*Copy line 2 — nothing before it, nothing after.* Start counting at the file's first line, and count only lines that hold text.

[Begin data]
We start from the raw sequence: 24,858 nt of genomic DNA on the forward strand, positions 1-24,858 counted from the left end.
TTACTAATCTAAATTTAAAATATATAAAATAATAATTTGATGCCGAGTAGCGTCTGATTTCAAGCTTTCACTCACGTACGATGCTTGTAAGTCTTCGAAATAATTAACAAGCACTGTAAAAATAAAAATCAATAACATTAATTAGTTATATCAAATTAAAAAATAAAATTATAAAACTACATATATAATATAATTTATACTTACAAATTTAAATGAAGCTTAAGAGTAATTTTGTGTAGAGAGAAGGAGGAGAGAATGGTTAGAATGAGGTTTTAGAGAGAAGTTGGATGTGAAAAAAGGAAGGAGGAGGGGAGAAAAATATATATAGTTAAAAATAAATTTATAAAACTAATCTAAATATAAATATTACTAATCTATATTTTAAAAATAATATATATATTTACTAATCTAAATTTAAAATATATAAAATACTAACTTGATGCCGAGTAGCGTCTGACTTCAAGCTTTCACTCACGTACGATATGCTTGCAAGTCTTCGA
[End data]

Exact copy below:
TTACTAATCTAAATTTAAAATATATAAAATAATAATTTGATGCCGAGTAGCGTCTGATTTCAAGCTTTCACTCACGTACGATGCTTGTAAGTCTTCGAAATAATTAACAAGCACTGTAAAAATAAAAATCAATAACATTAATTAGTTATATCAAATTAAAAAATAAAATTATAAAACTACATATATAATATAATTTATACTTACAAATTTAAATGAAGCTTAAGAGTAATTTTGTGTAGAGAGAAGGAGGAGAGAATGGTTAGAATGAGGTTTTAGAGAGAAGTTGGATGTGAAAAAAGGAAGGAGGAGGGGAGAAAAATATATATAGTTAAAAATAAATTTATAAAACTAATCTAAATATAAATATTACTAATCTATATTTTAAAAATAATATATATATTTACTAATCTAAATTTAAAATATATAAAATACTAACTTGATGCCGAGTAGCGTCTGACTTCAAGCTTTCACTCACGTACGATATGCTTGCAAGTCTTCGA